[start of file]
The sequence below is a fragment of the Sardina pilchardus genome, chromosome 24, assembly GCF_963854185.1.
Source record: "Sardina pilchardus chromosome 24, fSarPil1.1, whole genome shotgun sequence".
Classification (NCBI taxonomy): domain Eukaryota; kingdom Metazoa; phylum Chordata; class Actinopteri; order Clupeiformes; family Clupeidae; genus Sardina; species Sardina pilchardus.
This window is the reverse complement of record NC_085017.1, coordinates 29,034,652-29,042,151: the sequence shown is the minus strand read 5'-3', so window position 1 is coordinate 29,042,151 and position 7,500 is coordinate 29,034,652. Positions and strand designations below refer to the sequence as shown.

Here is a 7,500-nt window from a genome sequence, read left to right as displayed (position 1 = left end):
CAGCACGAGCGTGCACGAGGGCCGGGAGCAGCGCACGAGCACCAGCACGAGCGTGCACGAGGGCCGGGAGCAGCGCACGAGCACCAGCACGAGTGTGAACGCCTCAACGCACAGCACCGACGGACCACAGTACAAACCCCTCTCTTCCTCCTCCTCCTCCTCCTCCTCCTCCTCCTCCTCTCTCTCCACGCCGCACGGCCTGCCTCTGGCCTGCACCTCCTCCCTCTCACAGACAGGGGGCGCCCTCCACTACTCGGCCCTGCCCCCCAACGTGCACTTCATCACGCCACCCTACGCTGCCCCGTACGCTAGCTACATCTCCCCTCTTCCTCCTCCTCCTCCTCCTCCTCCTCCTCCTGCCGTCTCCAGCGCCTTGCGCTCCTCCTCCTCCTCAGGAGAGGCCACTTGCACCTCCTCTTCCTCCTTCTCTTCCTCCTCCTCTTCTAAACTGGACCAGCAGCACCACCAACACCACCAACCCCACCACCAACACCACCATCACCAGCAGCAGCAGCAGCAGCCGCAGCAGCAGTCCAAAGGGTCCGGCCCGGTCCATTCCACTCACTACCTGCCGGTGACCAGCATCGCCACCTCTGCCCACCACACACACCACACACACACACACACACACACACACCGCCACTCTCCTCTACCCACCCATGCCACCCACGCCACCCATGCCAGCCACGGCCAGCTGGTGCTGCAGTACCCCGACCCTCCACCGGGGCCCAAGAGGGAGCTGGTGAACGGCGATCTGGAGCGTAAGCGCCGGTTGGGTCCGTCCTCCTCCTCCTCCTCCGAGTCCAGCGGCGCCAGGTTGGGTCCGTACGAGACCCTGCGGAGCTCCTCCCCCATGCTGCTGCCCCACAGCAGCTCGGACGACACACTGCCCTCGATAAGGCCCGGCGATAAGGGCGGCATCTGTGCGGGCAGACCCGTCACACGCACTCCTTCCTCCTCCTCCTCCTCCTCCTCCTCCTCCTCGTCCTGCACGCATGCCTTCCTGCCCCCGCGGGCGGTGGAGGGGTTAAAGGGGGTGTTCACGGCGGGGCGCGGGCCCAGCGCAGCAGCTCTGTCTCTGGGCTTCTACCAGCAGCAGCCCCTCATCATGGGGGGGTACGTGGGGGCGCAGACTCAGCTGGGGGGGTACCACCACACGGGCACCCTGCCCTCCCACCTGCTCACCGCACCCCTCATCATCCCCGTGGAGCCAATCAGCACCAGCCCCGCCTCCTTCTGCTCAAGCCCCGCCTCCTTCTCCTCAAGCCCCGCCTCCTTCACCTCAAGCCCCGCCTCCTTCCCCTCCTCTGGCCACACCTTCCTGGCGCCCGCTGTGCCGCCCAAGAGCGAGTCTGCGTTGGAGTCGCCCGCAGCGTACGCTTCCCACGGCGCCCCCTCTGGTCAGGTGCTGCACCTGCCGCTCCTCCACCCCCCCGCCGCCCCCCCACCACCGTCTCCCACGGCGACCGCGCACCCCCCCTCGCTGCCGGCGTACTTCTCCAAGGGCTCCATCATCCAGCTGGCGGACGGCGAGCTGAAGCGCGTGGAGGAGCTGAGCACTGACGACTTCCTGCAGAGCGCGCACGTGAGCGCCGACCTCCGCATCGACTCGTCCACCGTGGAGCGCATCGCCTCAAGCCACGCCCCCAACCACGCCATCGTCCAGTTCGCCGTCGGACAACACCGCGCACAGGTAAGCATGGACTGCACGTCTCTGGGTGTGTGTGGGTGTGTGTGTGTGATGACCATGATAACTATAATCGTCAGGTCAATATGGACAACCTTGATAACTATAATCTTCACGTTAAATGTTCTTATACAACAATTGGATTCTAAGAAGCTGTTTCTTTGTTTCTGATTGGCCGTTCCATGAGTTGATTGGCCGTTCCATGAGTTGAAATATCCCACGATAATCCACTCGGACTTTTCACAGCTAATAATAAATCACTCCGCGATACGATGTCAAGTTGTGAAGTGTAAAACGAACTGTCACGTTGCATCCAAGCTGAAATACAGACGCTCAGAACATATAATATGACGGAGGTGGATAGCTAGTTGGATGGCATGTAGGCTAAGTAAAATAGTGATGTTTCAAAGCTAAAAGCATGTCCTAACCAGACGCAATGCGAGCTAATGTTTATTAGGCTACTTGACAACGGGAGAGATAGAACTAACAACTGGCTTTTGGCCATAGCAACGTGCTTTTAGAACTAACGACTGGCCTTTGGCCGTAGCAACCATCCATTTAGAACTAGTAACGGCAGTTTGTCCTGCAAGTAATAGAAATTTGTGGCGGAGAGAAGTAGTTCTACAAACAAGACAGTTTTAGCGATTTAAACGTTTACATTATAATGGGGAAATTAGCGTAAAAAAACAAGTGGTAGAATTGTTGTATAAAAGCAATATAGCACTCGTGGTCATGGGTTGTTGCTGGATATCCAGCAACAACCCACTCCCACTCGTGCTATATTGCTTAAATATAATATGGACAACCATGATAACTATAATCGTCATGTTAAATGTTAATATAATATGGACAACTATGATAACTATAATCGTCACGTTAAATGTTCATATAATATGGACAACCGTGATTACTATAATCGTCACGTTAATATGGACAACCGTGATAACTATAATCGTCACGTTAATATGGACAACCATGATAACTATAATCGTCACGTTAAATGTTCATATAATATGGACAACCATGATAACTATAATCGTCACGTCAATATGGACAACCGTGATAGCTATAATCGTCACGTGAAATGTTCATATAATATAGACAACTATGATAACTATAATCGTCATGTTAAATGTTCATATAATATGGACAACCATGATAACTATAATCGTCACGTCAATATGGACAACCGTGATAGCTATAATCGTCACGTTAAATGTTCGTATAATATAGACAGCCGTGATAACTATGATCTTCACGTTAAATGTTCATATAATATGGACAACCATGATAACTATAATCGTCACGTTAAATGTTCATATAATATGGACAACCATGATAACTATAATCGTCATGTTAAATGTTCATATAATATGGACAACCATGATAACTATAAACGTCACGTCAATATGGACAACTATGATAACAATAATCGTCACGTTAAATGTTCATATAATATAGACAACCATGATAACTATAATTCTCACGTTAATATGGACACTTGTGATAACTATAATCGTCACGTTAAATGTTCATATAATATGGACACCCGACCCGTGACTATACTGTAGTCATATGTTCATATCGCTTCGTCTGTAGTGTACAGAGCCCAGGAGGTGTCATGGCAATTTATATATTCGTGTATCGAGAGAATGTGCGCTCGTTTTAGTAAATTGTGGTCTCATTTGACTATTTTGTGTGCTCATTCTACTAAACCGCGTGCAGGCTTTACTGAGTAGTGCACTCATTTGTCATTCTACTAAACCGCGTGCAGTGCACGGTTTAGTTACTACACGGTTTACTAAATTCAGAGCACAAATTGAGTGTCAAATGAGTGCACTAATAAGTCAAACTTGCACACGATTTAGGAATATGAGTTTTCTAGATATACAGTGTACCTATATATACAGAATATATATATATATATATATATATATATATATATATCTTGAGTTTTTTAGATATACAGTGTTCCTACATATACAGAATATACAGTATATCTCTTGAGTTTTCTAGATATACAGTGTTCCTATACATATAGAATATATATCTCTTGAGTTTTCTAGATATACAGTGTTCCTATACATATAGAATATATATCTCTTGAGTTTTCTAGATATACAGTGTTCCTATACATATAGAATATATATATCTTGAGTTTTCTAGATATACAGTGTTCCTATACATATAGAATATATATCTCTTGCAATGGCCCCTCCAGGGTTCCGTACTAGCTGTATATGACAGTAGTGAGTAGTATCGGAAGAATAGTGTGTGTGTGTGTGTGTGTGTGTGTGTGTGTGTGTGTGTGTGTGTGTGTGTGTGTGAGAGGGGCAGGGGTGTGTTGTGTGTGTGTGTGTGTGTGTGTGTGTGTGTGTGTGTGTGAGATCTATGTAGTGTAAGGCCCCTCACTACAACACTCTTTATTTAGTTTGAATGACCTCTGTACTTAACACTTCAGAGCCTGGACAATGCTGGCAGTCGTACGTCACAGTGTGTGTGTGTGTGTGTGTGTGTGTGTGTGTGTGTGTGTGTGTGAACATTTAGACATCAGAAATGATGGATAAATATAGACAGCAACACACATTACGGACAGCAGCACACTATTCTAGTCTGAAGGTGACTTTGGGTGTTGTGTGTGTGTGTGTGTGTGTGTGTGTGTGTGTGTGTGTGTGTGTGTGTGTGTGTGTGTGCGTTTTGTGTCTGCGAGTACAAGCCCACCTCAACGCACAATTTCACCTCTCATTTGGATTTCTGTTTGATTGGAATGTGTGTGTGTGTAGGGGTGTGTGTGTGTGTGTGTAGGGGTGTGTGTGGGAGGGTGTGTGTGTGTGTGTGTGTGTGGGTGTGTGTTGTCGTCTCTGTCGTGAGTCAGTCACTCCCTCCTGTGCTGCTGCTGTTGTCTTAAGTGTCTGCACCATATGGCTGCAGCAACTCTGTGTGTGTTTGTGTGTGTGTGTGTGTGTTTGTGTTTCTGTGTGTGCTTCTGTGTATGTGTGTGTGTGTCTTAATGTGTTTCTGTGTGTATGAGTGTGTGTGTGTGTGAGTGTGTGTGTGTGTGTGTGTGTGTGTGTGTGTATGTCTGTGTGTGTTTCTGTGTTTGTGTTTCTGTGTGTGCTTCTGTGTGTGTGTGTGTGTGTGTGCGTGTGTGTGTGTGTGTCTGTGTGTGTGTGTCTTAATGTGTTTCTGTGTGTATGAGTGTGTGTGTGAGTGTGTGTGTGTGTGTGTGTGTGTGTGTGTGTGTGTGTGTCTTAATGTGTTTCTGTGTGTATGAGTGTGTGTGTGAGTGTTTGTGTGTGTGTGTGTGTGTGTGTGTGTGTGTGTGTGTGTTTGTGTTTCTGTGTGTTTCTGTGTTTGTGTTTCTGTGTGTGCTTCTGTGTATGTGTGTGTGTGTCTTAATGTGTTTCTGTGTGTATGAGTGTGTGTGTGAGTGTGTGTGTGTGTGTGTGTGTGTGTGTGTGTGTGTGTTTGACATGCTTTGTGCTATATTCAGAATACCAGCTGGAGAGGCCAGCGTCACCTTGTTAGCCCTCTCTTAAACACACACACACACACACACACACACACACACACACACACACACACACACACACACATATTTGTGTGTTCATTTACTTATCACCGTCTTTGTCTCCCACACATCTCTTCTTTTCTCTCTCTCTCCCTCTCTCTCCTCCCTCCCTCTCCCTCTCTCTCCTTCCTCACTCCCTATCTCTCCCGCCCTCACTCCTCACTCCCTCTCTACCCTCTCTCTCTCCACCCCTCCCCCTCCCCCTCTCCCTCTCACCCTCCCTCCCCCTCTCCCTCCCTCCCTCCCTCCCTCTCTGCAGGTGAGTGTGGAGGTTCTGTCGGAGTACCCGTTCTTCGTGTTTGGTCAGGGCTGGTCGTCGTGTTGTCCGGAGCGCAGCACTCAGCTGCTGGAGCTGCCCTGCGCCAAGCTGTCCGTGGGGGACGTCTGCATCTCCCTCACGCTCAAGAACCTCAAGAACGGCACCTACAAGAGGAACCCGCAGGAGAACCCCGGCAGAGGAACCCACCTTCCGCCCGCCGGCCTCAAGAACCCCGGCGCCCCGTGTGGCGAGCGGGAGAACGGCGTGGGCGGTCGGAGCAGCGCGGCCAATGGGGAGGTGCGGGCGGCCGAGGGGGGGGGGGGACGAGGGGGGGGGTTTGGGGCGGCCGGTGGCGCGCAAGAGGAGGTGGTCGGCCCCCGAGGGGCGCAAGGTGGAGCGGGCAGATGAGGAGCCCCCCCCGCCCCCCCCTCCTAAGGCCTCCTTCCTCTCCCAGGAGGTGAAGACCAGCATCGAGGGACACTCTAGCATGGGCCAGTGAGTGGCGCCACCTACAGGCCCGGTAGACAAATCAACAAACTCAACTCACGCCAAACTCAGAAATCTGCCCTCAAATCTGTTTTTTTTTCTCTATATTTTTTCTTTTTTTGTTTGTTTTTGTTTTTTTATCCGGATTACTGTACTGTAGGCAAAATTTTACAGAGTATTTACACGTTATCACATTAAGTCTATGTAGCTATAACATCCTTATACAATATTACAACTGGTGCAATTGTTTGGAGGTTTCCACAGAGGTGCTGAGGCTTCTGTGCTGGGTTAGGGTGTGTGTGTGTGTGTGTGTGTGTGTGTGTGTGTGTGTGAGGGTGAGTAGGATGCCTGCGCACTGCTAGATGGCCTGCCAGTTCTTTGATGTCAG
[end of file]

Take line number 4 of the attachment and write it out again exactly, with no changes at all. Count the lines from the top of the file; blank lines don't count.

This window is the reverse complement of record NC_085017.1, coordinates 29,034,652-29,042,151: the sequence shown is the minus strand read 5'-3', so window position 1 is coordinate 29,042,151 and position 7,500 is coordinate 29,034,652. Positions and strand designations below refer to the sequence as shown.